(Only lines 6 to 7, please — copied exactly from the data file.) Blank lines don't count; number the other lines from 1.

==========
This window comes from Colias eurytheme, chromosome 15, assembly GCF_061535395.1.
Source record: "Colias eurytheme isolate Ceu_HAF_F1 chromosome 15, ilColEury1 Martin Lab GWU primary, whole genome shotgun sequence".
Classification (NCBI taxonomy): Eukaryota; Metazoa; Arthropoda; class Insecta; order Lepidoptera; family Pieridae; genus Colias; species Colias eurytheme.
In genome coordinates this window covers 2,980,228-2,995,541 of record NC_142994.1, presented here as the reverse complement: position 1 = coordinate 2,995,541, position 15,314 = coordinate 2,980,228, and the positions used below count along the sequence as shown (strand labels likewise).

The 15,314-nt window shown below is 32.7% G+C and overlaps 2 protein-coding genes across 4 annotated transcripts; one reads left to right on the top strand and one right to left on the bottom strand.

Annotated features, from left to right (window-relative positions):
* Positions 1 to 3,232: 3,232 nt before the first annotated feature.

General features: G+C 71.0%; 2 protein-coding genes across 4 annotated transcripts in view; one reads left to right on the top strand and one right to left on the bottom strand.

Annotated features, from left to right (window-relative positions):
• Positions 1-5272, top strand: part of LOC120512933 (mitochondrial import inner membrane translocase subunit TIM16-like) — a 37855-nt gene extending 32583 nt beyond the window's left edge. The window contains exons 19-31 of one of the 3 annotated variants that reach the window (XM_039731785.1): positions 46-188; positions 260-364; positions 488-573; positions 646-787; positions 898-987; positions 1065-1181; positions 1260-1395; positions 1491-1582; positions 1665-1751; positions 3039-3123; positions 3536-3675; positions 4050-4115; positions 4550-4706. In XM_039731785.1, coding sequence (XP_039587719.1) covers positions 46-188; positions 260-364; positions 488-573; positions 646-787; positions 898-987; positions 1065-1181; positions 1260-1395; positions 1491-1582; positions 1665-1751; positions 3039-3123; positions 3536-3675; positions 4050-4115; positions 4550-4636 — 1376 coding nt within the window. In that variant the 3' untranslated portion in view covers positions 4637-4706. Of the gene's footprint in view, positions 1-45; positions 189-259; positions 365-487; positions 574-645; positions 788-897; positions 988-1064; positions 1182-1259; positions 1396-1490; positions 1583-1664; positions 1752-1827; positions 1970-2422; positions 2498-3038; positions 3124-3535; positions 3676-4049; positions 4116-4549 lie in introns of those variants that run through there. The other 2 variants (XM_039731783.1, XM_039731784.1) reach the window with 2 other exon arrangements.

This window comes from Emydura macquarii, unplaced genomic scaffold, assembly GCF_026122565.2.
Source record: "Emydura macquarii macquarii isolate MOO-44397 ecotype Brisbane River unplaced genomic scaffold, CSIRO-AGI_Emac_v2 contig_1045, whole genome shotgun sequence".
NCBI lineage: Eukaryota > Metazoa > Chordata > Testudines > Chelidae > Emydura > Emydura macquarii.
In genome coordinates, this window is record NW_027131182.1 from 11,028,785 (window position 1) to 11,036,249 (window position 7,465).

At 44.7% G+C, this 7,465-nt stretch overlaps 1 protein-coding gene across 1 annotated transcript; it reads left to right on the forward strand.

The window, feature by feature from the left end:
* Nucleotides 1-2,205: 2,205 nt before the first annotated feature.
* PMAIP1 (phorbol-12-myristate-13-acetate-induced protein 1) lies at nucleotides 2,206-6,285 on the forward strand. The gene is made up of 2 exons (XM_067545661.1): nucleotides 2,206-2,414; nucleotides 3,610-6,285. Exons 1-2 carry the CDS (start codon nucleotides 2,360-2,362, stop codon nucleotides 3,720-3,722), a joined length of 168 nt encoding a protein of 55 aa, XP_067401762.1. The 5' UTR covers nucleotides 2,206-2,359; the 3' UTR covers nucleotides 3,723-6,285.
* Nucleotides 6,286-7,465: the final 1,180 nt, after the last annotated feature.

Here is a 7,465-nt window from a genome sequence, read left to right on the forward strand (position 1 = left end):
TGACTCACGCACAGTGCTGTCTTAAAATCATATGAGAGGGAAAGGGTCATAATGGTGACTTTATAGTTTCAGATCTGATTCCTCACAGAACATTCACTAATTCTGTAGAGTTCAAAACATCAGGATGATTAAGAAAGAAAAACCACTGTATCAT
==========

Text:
Annotated features, from left to right (window-relative positions):
* Positions 1 to 3,232: 3,232 nt before the first annotated feature.